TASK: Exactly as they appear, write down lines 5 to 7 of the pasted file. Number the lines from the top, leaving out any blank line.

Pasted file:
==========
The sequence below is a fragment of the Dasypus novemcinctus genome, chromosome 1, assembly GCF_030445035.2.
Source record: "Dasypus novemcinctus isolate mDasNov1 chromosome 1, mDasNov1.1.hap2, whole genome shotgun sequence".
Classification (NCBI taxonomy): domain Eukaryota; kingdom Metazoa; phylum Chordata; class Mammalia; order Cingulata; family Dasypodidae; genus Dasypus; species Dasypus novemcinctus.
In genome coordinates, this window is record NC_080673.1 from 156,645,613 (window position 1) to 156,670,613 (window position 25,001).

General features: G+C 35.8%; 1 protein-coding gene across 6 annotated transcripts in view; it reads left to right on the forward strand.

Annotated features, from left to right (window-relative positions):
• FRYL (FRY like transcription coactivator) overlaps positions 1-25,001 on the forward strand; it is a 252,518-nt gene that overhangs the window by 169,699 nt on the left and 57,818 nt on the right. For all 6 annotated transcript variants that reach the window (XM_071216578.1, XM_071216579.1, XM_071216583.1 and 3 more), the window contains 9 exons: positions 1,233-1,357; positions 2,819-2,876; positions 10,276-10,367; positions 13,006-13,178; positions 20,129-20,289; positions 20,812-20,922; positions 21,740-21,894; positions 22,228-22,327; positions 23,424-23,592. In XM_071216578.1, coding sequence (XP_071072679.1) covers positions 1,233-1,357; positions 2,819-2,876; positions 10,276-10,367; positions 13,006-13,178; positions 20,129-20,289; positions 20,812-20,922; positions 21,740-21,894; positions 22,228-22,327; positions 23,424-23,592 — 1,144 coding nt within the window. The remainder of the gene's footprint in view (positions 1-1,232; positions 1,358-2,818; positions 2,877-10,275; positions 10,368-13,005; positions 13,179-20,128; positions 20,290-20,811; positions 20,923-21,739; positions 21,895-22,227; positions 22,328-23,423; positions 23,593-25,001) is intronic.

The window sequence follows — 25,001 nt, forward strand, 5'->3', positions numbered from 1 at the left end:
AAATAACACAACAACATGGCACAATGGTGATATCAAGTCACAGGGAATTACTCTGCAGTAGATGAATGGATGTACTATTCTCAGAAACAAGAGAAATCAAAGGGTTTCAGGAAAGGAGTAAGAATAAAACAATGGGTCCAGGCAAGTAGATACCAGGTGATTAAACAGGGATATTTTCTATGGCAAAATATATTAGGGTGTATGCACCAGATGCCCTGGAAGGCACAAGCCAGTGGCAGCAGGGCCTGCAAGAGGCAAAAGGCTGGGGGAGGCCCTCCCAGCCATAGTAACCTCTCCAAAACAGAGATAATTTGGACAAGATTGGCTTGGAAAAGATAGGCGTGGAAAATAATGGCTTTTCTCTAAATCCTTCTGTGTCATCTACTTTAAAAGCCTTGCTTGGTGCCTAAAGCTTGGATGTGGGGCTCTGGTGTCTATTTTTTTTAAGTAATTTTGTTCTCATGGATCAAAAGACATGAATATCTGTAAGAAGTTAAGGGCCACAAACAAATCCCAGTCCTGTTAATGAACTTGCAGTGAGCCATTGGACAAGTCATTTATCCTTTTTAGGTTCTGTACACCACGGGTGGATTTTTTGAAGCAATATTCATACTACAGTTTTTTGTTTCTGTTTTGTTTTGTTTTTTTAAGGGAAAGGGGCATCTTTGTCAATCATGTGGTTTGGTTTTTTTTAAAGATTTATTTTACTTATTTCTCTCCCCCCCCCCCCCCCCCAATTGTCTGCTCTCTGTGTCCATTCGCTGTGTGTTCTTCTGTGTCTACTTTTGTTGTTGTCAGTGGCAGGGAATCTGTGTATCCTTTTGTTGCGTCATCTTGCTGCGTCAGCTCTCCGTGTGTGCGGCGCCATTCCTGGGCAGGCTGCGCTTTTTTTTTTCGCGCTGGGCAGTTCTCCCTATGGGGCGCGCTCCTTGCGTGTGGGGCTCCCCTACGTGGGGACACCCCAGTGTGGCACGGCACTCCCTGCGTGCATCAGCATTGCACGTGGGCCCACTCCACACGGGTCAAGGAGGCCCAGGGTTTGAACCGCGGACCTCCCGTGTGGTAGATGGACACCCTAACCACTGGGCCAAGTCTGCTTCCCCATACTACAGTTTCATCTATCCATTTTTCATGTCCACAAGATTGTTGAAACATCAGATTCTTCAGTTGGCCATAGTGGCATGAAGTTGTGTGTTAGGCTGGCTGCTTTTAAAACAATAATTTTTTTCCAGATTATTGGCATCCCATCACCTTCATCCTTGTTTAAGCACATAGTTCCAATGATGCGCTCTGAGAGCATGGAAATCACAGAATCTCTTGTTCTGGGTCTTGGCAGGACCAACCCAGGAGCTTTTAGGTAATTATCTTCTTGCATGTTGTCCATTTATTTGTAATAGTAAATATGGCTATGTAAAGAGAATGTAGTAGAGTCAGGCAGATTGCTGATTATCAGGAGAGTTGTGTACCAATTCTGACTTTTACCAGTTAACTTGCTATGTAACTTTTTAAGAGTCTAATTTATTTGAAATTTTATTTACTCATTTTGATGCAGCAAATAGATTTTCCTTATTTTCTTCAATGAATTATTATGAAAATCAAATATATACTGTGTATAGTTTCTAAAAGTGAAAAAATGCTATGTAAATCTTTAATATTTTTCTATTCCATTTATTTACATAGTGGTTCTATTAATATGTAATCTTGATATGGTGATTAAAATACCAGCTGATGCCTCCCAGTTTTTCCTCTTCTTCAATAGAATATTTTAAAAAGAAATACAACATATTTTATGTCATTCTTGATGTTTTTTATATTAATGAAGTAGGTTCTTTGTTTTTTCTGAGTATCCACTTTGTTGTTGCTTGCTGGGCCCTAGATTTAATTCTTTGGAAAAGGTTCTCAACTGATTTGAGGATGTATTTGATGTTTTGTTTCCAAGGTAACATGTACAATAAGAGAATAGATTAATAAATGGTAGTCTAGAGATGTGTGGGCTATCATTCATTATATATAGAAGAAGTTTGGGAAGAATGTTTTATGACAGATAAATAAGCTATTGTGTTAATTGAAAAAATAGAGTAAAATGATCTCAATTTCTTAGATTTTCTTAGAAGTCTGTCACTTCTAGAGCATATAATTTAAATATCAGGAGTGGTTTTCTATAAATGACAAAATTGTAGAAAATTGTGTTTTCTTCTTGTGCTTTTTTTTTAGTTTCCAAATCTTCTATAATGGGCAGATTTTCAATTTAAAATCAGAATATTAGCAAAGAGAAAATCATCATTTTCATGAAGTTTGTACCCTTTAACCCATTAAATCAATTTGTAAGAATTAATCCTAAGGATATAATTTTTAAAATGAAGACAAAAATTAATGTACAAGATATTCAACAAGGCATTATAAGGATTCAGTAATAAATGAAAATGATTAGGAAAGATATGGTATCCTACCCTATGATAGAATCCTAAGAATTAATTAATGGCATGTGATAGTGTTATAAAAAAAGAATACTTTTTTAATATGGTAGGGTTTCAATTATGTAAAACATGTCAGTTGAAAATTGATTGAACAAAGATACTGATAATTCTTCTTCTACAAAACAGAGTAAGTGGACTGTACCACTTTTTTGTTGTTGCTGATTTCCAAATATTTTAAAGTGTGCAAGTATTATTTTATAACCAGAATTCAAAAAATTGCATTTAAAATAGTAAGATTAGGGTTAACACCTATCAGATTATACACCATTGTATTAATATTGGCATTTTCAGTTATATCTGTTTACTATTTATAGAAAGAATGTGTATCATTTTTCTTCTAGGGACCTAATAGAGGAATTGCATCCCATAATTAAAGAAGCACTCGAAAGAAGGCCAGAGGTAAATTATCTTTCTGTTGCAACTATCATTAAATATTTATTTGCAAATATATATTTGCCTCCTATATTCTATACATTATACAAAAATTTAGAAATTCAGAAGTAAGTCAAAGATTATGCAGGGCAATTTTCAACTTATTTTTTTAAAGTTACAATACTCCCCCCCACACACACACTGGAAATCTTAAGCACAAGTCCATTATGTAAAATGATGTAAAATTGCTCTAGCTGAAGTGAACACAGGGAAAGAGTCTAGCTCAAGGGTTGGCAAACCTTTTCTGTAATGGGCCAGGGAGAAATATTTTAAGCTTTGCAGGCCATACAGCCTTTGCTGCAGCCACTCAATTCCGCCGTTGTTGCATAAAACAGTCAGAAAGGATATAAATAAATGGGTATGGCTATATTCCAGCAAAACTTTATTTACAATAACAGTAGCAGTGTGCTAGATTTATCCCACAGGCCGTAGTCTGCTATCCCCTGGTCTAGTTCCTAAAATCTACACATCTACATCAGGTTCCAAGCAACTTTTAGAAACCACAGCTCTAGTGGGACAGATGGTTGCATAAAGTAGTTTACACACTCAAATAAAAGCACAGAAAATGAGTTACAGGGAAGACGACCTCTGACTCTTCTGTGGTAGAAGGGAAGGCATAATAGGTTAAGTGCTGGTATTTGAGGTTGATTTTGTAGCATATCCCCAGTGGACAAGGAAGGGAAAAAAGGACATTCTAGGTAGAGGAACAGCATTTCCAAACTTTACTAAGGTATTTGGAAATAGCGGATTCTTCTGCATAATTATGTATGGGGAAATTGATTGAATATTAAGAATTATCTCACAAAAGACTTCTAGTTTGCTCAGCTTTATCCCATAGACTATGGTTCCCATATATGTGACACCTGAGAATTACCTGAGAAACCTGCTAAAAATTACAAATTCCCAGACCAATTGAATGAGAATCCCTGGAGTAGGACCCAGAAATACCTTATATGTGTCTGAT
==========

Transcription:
General features: G+C 35.8%; 1 protein-coding gene across 6 annotated transcripts in view; it reads left to right on the forward strand.

Annotated features, from left to right (window-relative positions):
• FRYL (FRY like transcription coactivator) overlaps positions 1-25,001 on the forward strand; it is a 252,518-nt gene that overhangs the window by 169,699 nt on the left and 57,818 nt on the right. For all 6 annotated transcript variants that reach the window (XM_071216578.1, XM_071216579.1, XM_071216583.1 and 3 more), the window contains 9 exons: positions 1,233-1,357; positions 2,819-2,876; positions 10,276-10,367; positions 13,006-13,178; positions 20,129-20,289; positions 20,812-20,922; positions 21,740-21,894; positions 22,228-22,327; positions 23,424-23,592. In XM_071216578.1, coding sequence (XP_071072679.1) covers positions 1,233-1,357; positions 2,819-2,876; positions 10,276-10,367; positions 13,006-13,178; positions 20,129-20,289; positions 20,812-20,922; positions 21,740-21,894; positions 22,228-22,327; positions 23,424-23,592 — 1,144 coding nt within the window. The remainder of the gene's footprint in view (positions 1-1,232; positions 1,358-2,818; positions 2,877-10,275; positions 10,368-13,005; positions 13,179-20,128; positions 20,290-20,811; positions 20,923-21,739; positions 21,895-22,227; positions 22,328-23,423; positions 23,593-25,001) is intronic.